Take Action to Increase Bicycling Opportunities in National Parks
The U.S. National Park Service (NPS) has proposed an important rule change that will make it easier for parks to open trails to mountain biking. IMBA urges mountain bikers to register comments in support of the new rule. We have been asking the NPS to make this change since the 1990s — we now enter a 60-day commentary period to make the change official.
Take Action Now!
We know that several groups are working hard to defeat this proposal. It will take thousands of comments supporting the NPS to ensure the rule is approved. Please lend your voice to the discussion today.
Bicycling broadens recreational offerings in national parks and helps Americans get much-needed exercise. It connects people with the natural world and is a fun, low-impact activity. Observers of national parks worry that the NPS is losing relevance with today's youth — bicycling can help address that problem. Mountain biking is a great way to help kids fall in love with parks. According to the Outdoor Industry Foundation, bicycling is a leading “gateway activity” that gets kids outside and interested in outdoor pursuits, such as hiking, camping and fishing.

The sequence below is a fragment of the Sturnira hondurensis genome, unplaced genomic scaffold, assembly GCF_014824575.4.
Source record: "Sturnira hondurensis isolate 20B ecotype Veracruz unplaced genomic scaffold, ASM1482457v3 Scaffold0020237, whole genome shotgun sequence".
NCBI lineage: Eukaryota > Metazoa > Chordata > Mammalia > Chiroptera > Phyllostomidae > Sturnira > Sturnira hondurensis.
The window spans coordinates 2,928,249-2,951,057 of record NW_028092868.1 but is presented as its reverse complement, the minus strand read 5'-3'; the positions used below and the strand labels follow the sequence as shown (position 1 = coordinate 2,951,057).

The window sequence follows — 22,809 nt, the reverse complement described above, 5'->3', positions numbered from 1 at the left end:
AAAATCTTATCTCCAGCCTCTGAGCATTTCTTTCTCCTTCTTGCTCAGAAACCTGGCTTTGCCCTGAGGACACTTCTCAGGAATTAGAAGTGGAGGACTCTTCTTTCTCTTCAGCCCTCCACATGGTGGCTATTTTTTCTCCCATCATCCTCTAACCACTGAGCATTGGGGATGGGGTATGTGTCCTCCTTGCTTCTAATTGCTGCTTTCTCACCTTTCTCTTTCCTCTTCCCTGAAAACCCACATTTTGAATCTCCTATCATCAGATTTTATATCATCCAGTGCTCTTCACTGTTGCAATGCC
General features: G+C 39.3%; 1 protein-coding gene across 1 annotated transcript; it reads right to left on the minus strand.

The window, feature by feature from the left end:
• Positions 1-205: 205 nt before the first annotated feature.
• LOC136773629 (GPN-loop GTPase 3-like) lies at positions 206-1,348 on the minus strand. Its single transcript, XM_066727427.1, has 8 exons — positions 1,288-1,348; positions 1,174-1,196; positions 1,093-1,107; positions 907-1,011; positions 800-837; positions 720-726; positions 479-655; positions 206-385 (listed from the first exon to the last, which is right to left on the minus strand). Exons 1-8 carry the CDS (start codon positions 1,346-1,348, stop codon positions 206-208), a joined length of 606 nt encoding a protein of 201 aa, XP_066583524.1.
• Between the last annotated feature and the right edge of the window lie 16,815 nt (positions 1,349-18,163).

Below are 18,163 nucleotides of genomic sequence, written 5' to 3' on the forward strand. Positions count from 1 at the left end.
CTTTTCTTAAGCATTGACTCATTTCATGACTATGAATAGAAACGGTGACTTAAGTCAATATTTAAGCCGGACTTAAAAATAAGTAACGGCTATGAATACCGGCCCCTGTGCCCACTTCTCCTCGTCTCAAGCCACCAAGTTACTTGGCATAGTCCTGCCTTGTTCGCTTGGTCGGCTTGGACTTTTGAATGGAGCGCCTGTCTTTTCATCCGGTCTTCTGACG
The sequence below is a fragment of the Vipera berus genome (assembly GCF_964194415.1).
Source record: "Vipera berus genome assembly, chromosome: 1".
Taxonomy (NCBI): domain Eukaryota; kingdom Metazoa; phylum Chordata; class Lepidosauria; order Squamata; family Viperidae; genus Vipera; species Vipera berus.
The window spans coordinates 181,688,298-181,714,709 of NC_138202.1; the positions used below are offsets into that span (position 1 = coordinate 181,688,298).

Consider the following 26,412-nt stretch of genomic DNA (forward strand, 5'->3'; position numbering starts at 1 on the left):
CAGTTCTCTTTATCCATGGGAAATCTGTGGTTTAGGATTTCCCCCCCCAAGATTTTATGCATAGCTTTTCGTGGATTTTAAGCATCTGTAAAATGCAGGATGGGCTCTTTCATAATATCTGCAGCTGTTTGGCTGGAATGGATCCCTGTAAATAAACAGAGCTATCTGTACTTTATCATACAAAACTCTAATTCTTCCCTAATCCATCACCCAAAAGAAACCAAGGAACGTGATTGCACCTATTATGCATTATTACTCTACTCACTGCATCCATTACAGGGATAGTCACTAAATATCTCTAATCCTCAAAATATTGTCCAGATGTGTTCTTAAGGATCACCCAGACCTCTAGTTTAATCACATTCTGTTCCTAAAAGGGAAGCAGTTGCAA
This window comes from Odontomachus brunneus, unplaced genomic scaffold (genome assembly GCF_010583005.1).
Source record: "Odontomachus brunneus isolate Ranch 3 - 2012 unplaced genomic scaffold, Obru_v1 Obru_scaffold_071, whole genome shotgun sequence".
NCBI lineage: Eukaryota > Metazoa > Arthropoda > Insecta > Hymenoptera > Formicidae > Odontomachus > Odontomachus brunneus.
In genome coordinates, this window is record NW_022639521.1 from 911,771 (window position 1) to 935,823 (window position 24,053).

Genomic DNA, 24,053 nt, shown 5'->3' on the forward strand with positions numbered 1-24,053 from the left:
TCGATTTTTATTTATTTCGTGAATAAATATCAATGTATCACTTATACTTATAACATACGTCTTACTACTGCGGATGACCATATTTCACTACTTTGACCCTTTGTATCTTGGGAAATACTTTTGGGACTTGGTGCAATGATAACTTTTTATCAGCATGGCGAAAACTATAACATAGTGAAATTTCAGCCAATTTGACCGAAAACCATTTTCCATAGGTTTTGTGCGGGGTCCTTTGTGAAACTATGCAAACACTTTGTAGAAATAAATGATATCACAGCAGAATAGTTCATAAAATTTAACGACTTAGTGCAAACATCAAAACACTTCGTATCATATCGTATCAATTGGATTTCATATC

Many trails will not be good candidates for bicycle use. IMBA recognizes that bicycling will not be considered in Wilderness Areas or Wilderness Study Areas, and that many historic parks and battlefields will not be suitable for mountain biking. We also know, however, that shared-use trails have proven successful in thousands of locations, including many federally managed parks.
The most promising properties offer a combination of non-Wilderness lands and underutilized facilities that make them good candidates for expanded mountain biking opportunities. IMBA-affiliated clubs can assist the NPS in identifying the best locations for mountain biking. If the local NPS staff agrees an opportunity exists, our clubs stand ready to provide park staff with volunteer resources.
As the proposal explicitly states, none of the NPS procedures for environmental review — or opportunities for public commentary — will be diminished by this rule change. What it achieves is a more manageable system for adopting mountain biking trails. The proposal states, "As a general matter, the proposed rule provides park superintendents with a more efficient and effective way to determine whether opening existing trails to bicycles would be appropriate in the park unit they manage."